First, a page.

Tuesday, March 3, 2009
Embracing the Cross
This morning I shared some passages from The Imitation of Christ with the CCS faculty. They were from the last chapter in Book II, "The Royal Way of the Cross." The first paragraph hits you like a brick!
That seemeth a hard saying to many, If any man will come after Me, let him deny himself and take up his Cross and follow Me. But it will be much harder to hear that last sentence, Depart from me, ye wicked, into eternal fire.
Immediately we are straightened out and ready to take up the cross! There are three points I especially emphasized.
1) No matter how we may try to plan difficulty and challenge out of our schedules, the Lord will not let us escape them. A'Kempis:
Dispose and order all things according to thine own will and judgment, and thou shalt ever find something to suffer either willingly or unwillingly, and thus thou shalt ever find thy cross. For thou shalt either feel pain of body, or tribulation of spirit within thy soul.
That's actually good for us.
2) The cross also does not leave us because we cannot escape the need of it for our own spiritual health. It delivers us from ourselves.
The Cross therefore is always ready, and every where waiteth for thee. Thou canst not flee from it whithersoever thou hurriest, for whithersoever thou comest, thou bearest thyself with thee, and shalt ever find thyself. Turn thee above, turn thee below, turn thee without, turn thee within, and in them all thou shalt find the Cross; and needful is it that thou everywhere possess patience if thou wilt have internal peace and gain the everlasting crown.
The beautiful thing is that the love of God is in all those directions as well, motivating us and encouraging us as we bear the cross after our Lord, our Brother, and our Friend. As St. Paul says:
"For this cause I bow my knees unto the Father of our Lord Jesus Christ ... That Christ may dwell in your hearts by faith; that ye, being rooted and grounded in love, May be able to comprehend with all saints what is the breadth, and length, and depth, and height; And to know the love of Christ, which passeth knowledge, that ye might be filled with all the fullness of God." (Eph. 3:14-19)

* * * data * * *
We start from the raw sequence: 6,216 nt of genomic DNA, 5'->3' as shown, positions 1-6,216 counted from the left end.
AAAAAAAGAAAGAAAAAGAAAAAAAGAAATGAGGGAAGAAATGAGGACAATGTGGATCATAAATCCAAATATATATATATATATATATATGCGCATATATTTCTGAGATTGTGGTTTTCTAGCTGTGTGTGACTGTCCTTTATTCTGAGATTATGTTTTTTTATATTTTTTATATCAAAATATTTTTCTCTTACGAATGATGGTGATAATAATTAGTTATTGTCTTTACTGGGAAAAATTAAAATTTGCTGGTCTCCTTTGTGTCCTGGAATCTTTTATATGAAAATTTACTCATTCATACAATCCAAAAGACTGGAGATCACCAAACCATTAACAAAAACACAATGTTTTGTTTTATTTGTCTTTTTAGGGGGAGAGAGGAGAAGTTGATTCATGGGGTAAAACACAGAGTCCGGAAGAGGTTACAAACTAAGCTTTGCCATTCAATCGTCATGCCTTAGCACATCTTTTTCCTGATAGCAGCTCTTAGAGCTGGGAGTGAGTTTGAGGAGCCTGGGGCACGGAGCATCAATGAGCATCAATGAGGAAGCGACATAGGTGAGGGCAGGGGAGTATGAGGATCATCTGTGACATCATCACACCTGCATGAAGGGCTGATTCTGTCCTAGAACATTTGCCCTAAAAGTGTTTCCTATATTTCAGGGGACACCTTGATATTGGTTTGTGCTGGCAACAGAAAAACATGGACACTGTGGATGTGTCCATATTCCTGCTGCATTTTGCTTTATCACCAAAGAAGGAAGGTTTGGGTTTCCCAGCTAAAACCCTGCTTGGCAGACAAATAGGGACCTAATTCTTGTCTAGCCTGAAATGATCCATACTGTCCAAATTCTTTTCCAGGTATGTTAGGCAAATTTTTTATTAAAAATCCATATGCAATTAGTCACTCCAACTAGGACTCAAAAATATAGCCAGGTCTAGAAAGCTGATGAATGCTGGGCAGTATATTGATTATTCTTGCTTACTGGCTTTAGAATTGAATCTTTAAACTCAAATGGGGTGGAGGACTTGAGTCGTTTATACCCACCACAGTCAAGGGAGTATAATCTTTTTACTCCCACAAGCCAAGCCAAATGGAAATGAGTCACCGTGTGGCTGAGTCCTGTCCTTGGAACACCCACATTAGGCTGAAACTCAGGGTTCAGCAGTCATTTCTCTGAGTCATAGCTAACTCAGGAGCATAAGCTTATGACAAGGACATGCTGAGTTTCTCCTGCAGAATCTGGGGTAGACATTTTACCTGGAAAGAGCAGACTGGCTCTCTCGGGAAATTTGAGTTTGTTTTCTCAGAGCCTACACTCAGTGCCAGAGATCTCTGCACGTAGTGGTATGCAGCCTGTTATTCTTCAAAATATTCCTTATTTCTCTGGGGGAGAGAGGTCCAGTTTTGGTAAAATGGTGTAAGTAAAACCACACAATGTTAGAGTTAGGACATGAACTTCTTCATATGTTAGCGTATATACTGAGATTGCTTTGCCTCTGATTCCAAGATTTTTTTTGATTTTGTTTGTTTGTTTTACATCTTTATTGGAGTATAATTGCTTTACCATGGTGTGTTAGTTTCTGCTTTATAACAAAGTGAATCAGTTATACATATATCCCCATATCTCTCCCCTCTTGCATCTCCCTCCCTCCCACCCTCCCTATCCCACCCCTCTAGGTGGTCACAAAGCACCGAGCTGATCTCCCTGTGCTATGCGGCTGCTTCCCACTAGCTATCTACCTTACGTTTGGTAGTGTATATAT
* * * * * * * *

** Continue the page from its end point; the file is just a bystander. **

3) Lastly, a'Kempis uses an idea that is found elsewhere in his work. It is of the difference that our attitudes make in the trials we face. For the sake of my Ethics class, I likened it to how one responds when they are told to do the dishes. If you do them reluctantly, unwillingly, you do not do them well, probably have to redo things, certainly take more time, and possibly get into trouble over it. But if you do them willingly, with energy, you get them done, done well, and done quickly, and you, and your parents, will be happy about them being done. A'Kempis says it's like that with the cross.
If thou willingly bear the Cross, it will bear thee, and will bring thee to the end which thou seekest, even where there shall be the end of suffering; though it shall not be here. If thou bear it unwillingly, thou makest a burden for thyself and greatly increaseth thy load, and yet thou must bear it. If thou cast away one cross, without doubt thou shalt find another and perchance a heavier.
While the cross is never appealing to our flesh, Brother Thomas makes the cross sound very appealing to our spirits.
Why fearest thou then to take up the cross which leadeth to a kingdom? In the Cross is health, in the Cross is life, in the Cross is protection from enemies, in the Cross is heavenly sweetness, in the Cross strength of mind, in the Cross joy of the spirit, in the Cross the height of virtue, in the Cross perfection of holiness. There is no health of the soul, no hope of eternal life, save in the Cross. Take up therefore, thy cross and follow Jesus and thou shalt go into eternal life. He went before thee bearing His Cross and died for thee upon the Cross, that thou also mayest bear thy cross and mayest love to be crucified upon it. For if thou be dead with Him, thou shalt also live with Him, and if thou be a partaker of His sufferings thou shalt be also of His glory.
With this last quote I concluded.
Thinkest thou to escape what no mortal hath been able to avoid? Which of the saints in the world hath been without the cross and tribulation? For not even Jesus Christ our Lord was one hour without the anguish of His Passion, so long as He lived. It behooved, He said, Christ to suffer and to rise from the dead,and so enter into his glory. And how dost thou seek another way than this royal way, which is the way of the Holy Cross?
The quotations from The Imitation are from Project Gutenburg and hence their archaic nature!